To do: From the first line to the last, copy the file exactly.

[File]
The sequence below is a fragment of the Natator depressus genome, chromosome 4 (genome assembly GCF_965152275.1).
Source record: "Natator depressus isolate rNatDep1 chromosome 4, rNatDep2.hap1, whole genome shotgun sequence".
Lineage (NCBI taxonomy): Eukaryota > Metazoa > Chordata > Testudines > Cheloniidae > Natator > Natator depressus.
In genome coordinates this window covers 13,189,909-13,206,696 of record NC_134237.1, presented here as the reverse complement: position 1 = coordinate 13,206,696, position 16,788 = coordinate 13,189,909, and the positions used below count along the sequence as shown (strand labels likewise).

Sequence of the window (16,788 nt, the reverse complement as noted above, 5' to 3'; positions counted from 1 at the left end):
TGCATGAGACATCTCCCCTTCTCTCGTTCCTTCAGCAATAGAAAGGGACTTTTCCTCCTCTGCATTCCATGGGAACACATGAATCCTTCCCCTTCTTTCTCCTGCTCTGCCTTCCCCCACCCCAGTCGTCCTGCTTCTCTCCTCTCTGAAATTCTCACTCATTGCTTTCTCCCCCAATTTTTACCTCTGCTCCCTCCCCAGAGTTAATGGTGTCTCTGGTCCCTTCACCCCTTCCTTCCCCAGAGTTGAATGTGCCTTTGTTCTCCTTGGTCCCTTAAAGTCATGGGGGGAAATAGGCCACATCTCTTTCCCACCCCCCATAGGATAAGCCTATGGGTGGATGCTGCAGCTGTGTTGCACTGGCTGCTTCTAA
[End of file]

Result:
The sequence below is a fragment of the Natator depressus genome, chromosome 4 (genome assembly GCF_965152275.1).
Source record: "Natator depressus isolate rNatDep1 chromosome 4, rNatDep2.hap1, whole genome shotgun sequence".
Lineage (NCBI taxonomy): Eukaryota > Metazoa > Chordata > Testudines > Cheloniidae > Natator > Natator depressus.
In genome coordinates this window covers 13,189,909-13,206,696 of record NC_134237.1, presented here as the reverse complement: position 1 = coordinate 13,206,696, position 16,788 = coordinate 13,189,909, and the positions used below count along the sequence as shown (strand labels likewise).

Sequence of the window (16,788 nt, the reverse complement as noted above, 5' to 3'; positions counted from 1 at the left end):
TGCATGAGACATCTCCCCTTCTCTCGTTCCTTCAGCAATAGAAAGGGACTTTTCCTCCTCTGCATTCCATGGGAACACATGAATCCTTCCCCTTCTTTCTCCTGCTCTGCCTTCCCCCACCCCAGTCGTCCTGCTTCTCTCCTCTCTGAAATTCTCACTCATTGCTTTCTCCCCCAATTTTTACCTCTGCTCCCTCCCCAGAGTTAATGGTGTCTCTGGTCCCTTCACCCCTTCCTTCCCCAGAGTTGAATGTGCCTTTGTTCTCCTTGGTCCCTTAAAGTCATGGGGGGAAATAGGCCACATCTCTTTCCCACCCCCCATAGGATAAGCCTATGGGTGGATGCTGCAGCTGTGTTGCACTGGCTGCTTCTAA